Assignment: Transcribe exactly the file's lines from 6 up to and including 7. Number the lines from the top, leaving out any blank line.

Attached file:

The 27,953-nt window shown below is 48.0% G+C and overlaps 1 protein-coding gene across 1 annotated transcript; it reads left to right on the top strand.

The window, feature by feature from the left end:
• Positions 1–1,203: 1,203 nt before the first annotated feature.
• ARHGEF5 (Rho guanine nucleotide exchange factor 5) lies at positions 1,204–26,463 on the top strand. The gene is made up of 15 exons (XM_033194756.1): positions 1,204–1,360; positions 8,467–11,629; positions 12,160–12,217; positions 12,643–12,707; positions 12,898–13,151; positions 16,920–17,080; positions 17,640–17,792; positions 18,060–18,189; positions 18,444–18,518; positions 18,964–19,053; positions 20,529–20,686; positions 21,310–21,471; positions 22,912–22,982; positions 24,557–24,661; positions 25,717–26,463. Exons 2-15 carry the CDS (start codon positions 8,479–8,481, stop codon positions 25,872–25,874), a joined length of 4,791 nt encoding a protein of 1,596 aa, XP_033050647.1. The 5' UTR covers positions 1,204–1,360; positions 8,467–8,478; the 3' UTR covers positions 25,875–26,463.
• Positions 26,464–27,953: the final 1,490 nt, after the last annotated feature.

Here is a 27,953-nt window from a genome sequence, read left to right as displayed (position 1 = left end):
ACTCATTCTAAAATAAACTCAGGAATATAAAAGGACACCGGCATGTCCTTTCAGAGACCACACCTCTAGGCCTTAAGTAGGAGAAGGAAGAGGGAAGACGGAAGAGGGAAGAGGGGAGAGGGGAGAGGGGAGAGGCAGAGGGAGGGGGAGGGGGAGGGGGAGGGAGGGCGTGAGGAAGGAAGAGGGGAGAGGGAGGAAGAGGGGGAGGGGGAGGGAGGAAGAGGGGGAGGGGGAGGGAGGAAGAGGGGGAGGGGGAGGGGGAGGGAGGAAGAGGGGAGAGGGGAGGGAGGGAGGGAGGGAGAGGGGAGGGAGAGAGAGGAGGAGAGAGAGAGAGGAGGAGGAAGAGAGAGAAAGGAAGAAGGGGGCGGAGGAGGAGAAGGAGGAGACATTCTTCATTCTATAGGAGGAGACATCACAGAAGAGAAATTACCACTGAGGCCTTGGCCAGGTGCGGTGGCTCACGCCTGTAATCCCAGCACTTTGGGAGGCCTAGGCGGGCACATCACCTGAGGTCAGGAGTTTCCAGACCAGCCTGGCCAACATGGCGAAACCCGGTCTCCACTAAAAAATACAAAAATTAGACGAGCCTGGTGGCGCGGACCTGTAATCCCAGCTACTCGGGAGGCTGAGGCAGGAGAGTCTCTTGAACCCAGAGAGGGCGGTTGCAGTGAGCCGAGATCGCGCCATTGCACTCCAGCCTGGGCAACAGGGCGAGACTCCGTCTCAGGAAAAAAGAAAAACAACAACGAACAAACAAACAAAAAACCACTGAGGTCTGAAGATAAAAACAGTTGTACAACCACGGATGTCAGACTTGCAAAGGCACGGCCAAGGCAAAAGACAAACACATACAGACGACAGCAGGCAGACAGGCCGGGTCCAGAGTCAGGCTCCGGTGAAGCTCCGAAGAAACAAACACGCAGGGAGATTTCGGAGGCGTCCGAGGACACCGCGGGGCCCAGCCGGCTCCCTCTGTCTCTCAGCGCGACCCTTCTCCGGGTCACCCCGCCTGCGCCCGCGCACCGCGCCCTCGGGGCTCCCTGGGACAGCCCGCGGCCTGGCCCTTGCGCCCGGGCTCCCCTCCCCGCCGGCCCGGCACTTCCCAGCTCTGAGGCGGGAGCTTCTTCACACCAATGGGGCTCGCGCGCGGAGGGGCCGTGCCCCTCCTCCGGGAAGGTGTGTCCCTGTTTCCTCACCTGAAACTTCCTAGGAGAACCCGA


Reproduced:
Here is a 27,953-nt window from a genome sequence, read left to right as displayed (position 1 = left end):
ACTCATTCTAAAATAAACTCAGGAATATAAAAGGACACCGGCATGTCCTTTCAGAGACCACACCTCTAGGCCTTAAGTAGGAGAAGGAAGAGGGAAGACGGAAGAGGGAAGAGGGGAGAGGGGAGAGGGGAGAGGCAGAGGGAGGGGGAGGGGGAGGGGGAGGGAGGGCGTGAGGAAGGAAGAGGGGAGAGGGAGGAAGAGGGGGAGGGGGAGGGAGGAAGAGGGGGAGGGGGAGGGAGGAAGAGGGGGAGGGGGAGGGGGAGGGAGGAAGAGGGGAGAGGGGAGGGAGGGAGGGAGGGAGAGGGGAGGGAGAGAGAGGAGGAGAGAGAGAGAGGAGGAGGAAGAGAGAGAAAGGAAGAAGGGGGCGGAGGAGGAGAAGGAGGAGACATTCTTCATTCTATAGGAGGAGACATCACAGAAGAGAAATTACCACTGAGGCCTTGGCCAGGTGCGGTGGCTCACGCCTGTAATCCCAGCACTTTGGGAGGCCTAGGCGGGCACATCACCTGAGGTCAGGAGTTTCCAGACCAGCCTGGCCAACATGGCGAAACCCGGTCTCCACTAAAAAATACAAAAATTAGACGAGCCTGGTGGCGCGGACCTGTAATCCCAGCTACTCGGGAGGCTGAGGCAGGAGAGTCTCTTGAACCCAGAGAGGGCGGTTGCAGTGAGCCGAGATCGCGCCATTGCACTCCAGCCTGGGCAACAGGGCGAGACTCCGTCTCAGGAAAAAAGAAAAACAACAACGAACAAACAAACAAAAAACCACTGAGGTCTGAAGATAAAAACAGTTGTACAACCACGGATGTCAGACTTGCAAAGGCACGGCCAAGGCAAAAGACAAACACATACAGACGACAGCAGGCAGACAGGCCGGGTCCAGAGTCAGGCTCCGGTGAAGCTCCGAAGAAACAAACACGCAGGGAGATTTCGGAGGCGTCCGAGGACACCGCGGGGCCCAGCCGGCTCCCTCTGTCTCTCAGCGCGACCCTTCTCCGGGTCACCCCGCCTGCGCCCGCGCACCGCGCCCTCGGGGCTCCCTGGGACAGCCCGCGGCCTGGCCCTTGCGCCCGGGCTCCCCTCCCCGCCGGCCCGGCACTTCCCAGCTCTGAGGCGGGAGCTTCTTCACACCAATGGGGCTCGCGCGCGGAGGGGCCGTGCCCCTCCTCCGGGAAGGTGTGTCCCTGTTTCCTCACCTGAAACTTCCTAGGAGAACCCGA